2011 DC Environmental Film Festival
Friday, March 25, 2011, 6 p.m.
Keck Center, 500 Fifth St., N.W., Room 100, Washington, D.C.
No charge; Photo ID and reservations required.
Every March, the DC Environmental Film Festival presents a diverse selection of quality environmental films, including documentaries, features, animations and shorts as well as archival, experimental, and children’s films at a wide variety of venues throughout the region. CPNAS participates in the Festival for the second time this year with Cities on Speed: Bogota Change, Melbourne Reborn, and New Orleans - The Water Line. Panel discussions will follow the films.
Cities on Speed: Bogota Change (Denmark, 2009, 58 minutes)
Friday, March 25, 6 p.m.
Fifty percent of the world’s population is now living in urban areas. By 2050, this figure is expected to increase to 80 percent. The result will be an explosion of huge megacities posing serious local and global challenges. This is the story of two charismatic mayors, Antanas Mockus and Enrique Penalosa, who, with unorthodox methods, in less than 10 years turned one of the world’s most dangerous, violent, and corrupt capitals into a peaceful model city populated by caring citizens. The film uncovers the ideas, philosophies, and strategies that underlie the changes in Bogota and are now being exported to cities worldwide. Episode 4 of the film series, “Cities on Speed.” Directed by Andreas Mol Dalsgaard. Produced by Anna-Maria Kantarius, Jesper Jack and Henrik Veileborg.
A panel discussion moderated by Kevin Finneran, Editor, Issues in Science and Technology journal and Director, Committee on Science, Engineering and Public Policy, a joint unit of the National Academy of Sciences, National Academy of Engineering and the Institute of Medicine, follows the screening. Participants include Arturo Ardila-Gomez, Senior Urban Transport Specialist, Sustainable Development Department, World Bank and Christopher Jenks, Director, Cooperative Research Program, Transportation Research Board, National Research Council.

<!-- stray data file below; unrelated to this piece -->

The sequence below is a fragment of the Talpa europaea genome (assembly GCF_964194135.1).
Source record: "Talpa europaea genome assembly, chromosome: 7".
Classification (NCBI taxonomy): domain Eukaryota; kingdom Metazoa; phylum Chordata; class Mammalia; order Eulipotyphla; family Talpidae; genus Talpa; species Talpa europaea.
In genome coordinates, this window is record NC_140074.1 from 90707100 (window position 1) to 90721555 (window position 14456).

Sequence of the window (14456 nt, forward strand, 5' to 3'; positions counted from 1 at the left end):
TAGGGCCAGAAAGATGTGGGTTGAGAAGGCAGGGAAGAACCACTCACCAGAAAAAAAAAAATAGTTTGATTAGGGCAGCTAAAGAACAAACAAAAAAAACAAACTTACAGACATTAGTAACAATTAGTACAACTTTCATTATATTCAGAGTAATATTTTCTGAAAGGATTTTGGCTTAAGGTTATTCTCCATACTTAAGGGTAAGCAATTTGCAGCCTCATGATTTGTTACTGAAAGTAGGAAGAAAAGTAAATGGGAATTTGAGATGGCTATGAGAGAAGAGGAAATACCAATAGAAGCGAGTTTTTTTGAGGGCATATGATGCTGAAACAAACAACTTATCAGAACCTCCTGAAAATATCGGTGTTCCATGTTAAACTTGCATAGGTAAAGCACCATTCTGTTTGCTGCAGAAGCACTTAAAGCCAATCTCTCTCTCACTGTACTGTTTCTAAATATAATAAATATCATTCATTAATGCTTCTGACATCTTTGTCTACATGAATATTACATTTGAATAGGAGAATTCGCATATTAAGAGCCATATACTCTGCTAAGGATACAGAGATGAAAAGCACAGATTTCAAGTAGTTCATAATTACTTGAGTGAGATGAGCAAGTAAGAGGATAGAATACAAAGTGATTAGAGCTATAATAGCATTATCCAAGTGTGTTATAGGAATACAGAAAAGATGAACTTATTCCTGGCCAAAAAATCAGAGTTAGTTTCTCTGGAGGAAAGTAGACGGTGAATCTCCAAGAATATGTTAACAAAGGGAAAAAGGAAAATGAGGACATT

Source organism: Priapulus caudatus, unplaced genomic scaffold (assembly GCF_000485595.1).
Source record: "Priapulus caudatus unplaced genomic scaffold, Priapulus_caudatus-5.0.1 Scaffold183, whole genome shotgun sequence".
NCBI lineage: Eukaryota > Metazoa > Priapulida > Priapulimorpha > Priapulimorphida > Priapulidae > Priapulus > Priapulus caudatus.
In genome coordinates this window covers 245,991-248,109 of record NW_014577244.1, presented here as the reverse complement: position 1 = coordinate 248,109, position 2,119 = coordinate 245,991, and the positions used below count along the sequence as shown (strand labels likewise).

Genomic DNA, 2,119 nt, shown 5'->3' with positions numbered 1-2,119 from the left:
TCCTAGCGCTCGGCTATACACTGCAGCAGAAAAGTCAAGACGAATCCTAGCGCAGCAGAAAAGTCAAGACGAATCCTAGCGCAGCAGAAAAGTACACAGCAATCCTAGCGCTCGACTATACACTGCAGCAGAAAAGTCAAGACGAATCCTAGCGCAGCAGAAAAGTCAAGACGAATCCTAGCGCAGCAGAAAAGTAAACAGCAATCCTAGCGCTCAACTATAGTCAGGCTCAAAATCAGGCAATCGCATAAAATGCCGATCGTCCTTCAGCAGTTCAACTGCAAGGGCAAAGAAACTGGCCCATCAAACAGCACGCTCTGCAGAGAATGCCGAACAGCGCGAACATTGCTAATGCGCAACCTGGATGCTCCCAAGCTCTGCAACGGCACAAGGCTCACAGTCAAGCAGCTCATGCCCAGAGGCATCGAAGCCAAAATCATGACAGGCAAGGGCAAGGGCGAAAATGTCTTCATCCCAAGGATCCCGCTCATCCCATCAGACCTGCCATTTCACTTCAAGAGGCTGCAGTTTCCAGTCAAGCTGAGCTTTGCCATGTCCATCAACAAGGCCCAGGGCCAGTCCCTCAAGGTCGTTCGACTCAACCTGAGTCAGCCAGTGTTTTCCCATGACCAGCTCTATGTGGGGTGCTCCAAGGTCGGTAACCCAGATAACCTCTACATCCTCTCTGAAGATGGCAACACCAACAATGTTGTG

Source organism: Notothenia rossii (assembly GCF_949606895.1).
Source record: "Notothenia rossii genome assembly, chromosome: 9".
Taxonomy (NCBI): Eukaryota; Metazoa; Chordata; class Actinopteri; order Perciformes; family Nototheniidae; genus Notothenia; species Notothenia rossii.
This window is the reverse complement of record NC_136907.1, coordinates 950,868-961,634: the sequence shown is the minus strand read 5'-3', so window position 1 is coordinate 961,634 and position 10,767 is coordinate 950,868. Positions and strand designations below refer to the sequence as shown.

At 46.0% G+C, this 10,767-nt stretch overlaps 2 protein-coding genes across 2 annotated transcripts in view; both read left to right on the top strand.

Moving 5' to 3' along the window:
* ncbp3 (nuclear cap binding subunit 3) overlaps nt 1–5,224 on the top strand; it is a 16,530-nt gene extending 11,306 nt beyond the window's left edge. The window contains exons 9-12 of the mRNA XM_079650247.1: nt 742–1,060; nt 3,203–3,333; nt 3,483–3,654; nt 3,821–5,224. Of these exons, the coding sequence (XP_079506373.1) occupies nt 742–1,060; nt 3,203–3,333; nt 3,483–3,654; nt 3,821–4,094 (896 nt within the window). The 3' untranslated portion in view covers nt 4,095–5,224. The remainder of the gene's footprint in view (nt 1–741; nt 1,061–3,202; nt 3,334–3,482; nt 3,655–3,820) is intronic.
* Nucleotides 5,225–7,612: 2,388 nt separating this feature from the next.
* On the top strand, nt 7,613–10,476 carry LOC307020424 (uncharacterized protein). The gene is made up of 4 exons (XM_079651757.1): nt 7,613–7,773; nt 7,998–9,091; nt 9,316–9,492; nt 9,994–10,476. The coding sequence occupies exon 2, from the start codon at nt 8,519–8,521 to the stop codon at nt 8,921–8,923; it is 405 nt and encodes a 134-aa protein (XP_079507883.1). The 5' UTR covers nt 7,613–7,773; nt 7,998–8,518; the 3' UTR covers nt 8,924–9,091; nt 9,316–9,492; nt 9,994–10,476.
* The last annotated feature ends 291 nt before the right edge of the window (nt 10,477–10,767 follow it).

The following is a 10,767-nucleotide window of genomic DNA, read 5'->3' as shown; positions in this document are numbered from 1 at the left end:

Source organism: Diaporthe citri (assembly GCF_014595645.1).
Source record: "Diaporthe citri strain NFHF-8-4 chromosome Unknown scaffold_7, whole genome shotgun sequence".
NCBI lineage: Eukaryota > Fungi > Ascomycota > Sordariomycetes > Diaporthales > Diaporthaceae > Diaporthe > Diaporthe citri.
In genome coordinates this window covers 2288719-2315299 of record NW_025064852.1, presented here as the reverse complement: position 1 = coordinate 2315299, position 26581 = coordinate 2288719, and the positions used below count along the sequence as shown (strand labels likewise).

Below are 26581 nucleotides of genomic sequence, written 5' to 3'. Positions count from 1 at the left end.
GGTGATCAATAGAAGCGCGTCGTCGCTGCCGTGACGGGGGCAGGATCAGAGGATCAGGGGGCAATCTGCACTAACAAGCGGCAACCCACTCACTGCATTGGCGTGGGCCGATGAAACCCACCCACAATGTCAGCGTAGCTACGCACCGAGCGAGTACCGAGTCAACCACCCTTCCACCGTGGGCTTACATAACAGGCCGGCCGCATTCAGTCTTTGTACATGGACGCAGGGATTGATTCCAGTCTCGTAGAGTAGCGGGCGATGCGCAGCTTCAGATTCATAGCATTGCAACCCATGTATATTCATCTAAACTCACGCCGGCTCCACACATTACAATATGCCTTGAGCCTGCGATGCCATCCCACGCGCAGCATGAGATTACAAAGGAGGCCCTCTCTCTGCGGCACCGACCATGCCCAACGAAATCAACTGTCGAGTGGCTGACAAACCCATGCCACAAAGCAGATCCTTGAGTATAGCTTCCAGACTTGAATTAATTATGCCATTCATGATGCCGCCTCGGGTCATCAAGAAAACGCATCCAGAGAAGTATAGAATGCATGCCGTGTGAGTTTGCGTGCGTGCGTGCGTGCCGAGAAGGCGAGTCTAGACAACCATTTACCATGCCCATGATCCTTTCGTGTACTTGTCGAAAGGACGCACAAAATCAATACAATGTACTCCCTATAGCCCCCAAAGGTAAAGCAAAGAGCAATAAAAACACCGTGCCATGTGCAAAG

Melbourne Reborn (USA, 2008, 27 minutes)
Saturday, March 26, 6 p.m.
By the mid-1970s, Melbourne was a dying city. People commuted into the city to work during the day, but downtown became a ghost town after 5 p.m. This episode explores how leadership and vision transformed the cityscape. Rob Adams, Melbourne's director of design and urban environment, gives a guided tour to show how the city first sought livability, then sustainability, and how the two are inextricably intertwined. Season 3, Episode 3 from the film series, "E2 Design: The Economics of Sustainable Living." Narrated by Brad Pitt. Directed by Tad Fettig.
New Orleans - The Water Line (USA, 2008, 30 minutes)
In the wake of Hurricane Katrina, the citizens of New Orleans’ Lower Ninth Ward weren’t about to watch their community disappear, even as government officials at all levels turned a blind eye to their plight. This story profiles community leaders fighting to rebuild the neighborhood sustainably and the outsiders including renowned architect Bob Berkebile, and the organizations Global Green and Brad Pitt’s “Make It Right” that are working to make this possible. Season 3, Episode 5 from the film series, "E2 Design: The Economics of Sustainable Living." Narrated by Brad Pitt. Directed by Tad Fettig.
A panel discussion moderated by Kevin Finneran, Editor, Issues in Science and Technology journal and Director, Committee on Science, Engineering and Public Policy, a joint unit of the National Academy of Sciences, National Academy of Engineering and the Institute of Medicine, follows after the screening of the two episodes. Participants include Marina S. Moses, Director, Science and Technology for Sustainability Program, National Academy of Sciences.